17 July 19

Impact investing is part of a cultural shift that shows no sign of abating

To what extent does Google live up to its company motto “Don’t be evil”?  How well does Amazon treat its employees? Should Starbucks stop the sale of single-use coffee cups? These are all questions investors have begun to ask themselves in recent years. In fact, the impact that companies have on society and the environment has become a major factor in the investment decisions many are making.

Increasingly investors are seeking out companies that make a positive impact on society. And there are an ever-growing number of funds that specifically target ‘positive’ sectors by investing in companies providing environmental, healthcare, technology, or societal solutions. Many also aim to use shareholder engagement to improve corporate behaviour. So strong has this cultural shift been that last year research published by Triodos, the sustainable bank, found nearly two thirds of UK citizens would prefer their investments supported companies that were not only profitable but also made a positive impact on society and the environment.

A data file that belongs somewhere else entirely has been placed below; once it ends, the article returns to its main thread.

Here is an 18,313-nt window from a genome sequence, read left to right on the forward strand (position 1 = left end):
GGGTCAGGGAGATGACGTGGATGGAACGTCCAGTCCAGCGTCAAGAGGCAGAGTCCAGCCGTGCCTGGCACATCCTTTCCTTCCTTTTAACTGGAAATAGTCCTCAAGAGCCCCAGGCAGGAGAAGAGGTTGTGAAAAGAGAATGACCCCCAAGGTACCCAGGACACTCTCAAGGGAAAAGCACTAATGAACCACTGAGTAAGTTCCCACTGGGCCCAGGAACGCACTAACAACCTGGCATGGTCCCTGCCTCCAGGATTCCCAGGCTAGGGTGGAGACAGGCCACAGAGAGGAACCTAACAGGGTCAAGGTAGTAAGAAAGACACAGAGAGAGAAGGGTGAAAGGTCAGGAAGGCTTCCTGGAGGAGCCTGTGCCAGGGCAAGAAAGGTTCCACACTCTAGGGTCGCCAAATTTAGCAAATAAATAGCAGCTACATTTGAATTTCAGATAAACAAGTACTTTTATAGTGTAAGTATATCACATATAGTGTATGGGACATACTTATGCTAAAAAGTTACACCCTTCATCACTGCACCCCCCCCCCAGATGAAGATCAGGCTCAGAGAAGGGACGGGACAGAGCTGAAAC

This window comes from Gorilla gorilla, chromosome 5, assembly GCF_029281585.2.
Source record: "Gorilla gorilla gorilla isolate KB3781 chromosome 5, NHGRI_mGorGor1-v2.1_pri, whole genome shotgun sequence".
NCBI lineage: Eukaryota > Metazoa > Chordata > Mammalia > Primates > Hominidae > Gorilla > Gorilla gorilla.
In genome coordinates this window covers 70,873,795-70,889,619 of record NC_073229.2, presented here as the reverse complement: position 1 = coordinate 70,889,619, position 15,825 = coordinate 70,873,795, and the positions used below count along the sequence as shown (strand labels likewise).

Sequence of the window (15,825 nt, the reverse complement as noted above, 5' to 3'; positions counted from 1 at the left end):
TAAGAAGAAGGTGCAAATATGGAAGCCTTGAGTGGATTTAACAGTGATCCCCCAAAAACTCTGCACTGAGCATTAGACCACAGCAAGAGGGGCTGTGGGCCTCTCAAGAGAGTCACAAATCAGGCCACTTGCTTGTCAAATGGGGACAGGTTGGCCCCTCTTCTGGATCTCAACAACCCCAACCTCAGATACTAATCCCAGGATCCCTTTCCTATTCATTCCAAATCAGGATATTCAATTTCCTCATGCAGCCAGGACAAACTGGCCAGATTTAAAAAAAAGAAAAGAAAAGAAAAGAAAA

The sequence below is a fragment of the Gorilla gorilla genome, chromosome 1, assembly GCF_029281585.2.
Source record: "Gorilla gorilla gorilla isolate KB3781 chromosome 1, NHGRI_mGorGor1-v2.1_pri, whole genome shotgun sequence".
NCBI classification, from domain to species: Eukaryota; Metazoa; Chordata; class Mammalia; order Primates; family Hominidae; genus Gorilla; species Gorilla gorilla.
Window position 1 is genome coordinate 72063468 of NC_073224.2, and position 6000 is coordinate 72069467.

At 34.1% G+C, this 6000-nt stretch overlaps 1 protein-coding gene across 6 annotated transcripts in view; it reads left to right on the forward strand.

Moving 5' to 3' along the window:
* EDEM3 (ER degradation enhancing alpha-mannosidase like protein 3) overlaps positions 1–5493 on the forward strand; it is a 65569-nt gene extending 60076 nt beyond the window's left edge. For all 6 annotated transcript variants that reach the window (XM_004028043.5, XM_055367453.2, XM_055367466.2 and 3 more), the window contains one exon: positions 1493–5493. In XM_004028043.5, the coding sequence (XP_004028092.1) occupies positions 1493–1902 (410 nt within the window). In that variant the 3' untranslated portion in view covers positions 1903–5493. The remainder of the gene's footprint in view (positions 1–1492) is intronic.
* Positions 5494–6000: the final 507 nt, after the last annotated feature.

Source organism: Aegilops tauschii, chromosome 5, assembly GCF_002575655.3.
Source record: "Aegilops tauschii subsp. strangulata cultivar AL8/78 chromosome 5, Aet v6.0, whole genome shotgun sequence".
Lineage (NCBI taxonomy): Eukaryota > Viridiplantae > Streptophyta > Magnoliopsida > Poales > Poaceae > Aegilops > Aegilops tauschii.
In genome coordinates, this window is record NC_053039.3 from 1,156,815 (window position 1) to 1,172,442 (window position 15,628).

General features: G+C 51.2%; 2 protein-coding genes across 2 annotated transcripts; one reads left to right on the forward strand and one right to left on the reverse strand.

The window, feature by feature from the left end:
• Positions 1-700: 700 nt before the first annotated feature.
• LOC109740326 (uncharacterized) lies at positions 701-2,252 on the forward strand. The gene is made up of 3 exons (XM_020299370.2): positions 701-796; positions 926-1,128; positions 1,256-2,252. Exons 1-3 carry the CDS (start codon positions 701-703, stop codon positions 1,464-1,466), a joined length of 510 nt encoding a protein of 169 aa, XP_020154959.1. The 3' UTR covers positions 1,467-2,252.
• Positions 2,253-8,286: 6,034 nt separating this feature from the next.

The independent research organisation Ethical Investment Research Services (EIRS) estimates that since 2007 the green and ethical retail fund market has grown from a modest £8.9 billion to £1.5 trillion last year. And there are plenty of funds outperforming the wider market average by some considerable margin. And while institutional investors were the early adopters in this field, individual investors are a growing in number and their involvement is only set to accelerate.

No longer is it enough for many investors that the investment schemes they commit to simply avoid social damage. They want a fair market return for supporting companies that make a positive impact. The shift to impact investment will increasingly be seen as standard and as essential as any other investment product in years to come.

Julian Pickstone is Head of Social Impact at Triple Point, which has over £1.4bn AUM.